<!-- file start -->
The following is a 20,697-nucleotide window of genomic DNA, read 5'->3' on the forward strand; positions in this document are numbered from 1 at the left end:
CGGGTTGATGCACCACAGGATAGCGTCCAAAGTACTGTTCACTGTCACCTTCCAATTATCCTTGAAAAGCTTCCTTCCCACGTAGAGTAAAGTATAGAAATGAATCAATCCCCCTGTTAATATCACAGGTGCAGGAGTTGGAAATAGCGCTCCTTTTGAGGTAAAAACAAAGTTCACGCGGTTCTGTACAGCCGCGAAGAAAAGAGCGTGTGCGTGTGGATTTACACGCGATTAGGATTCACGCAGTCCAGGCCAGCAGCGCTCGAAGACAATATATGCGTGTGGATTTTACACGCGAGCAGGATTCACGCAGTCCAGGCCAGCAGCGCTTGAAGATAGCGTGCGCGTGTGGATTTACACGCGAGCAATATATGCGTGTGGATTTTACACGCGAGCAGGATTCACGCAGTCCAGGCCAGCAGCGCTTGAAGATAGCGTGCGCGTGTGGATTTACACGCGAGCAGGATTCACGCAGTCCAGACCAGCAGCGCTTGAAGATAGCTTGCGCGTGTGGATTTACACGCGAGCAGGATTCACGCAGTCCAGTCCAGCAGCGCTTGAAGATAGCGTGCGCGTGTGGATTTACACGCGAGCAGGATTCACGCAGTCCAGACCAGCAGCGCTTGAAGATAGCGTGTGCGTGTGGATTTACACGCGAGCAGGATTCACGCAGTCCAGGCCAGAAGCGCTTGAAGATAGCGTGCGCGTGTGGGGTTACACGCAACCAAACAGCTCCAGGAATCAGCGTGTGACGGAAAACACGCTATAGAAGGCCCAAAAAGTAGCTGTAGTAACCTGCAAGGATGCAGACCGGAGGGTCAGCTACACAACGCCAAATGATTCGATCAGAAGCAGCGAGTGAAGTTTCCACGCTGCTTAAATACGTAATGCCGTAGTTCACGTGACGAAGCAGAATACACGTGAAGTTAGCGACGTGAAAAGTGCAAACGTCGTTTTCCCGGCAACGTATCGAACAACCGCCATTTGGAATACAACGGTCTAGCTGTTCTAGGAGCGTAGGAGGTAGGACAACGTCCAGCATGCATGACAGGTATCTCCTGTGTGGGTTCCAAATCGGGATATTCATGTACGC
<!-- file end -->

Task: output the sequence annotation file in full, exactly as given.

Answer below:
The following is a 20,697-nucleotide window of genomic DNA, read 5'->3' on the forward strand; positions in this document are numbered from 1 at the left end:
CGGGTTGATGCACCACAGGATAGCGTCCAAAGTACTGTTCACTGTCACCTTCCAATTATCCTTGAAAAGCTTCCTTCCCACGTAGAGTAAAGTATAGAAATGAATCAATCCCCCTGTTAATATCACAGGTGCAGGAGTTGGAAATAGCGCTCCTTTTGAGGTAAAAACAAAGTTCACGCGGTTCTGTACAGCCGCGAAGAAAAGAGCGTGTGCGTGTGGATTTACACGCGATTAGGATTCACGCAGTCCAGGCCAGCAGCGCTCGAAGACAATATATGCGTGTGGATTTTACACGCGAGCAGGATTCACGCAGTCCAGGCCAGCAGCGCTTGAAGATAGCGTGCGCGTGTGGATTTACACGCGAGCAATATATGCGTGTGGATTTTACACGCGAGCAGGATTCACGCAGTCCAGGCCAGCAGCGCTTGAAGATAGCGTGCGCGTGTGGATTTACACGCGAGCAGGATTCACGCAGTCCAGACCAGCAGCGCTTGAAGATAGCTTGCGCGTGTGGATTTACACGCGAGCAGGATTCACGCAGTCCAGTCCAGCAGCGCTTGAAGATAGCGTGCGCGTGTGGATTTACACGCGAGCAGGATTCACGCAGTCCAGACCAGCAGCGCTTGAAGATAGCGTGTGCGTGTGGATTTACACGCGAGCAGGATTCACGCAGTCCAGGCCAGAAGCGCTTGAAGATAGCGTGCGCGTGTGGGGTTACACGCAACCAAACAGCTCCAGGAATCAGCGTGTGACGGAAAACACGCTATAGAAGGCCCAAAAAGTAGCTGTAGTAACCTGCAAGGATGCAGACCGGAGGGTCAGCTACACAACGCCAAATGATTCGATCAGAAGCAGCGAGTGAAGTTTCCACGCTGCTTAAATACGTAATGCCGTAGTTCACGTGACGAAGCAGAATACACGTGAAGTTAGCGACGTGAAAAGTGCAAACGTCGTTTTCCCGGCAACGTATCGAACAACCGCCATTTGGAATACAACGGTCTAGCTGTTCTAGGAGCGTAGGAGGTAGGACAACGTCCAGCATGCATGACAGGTATCTCCTGTGTGGGTTCCAAATCGGGATATTCATGTACGC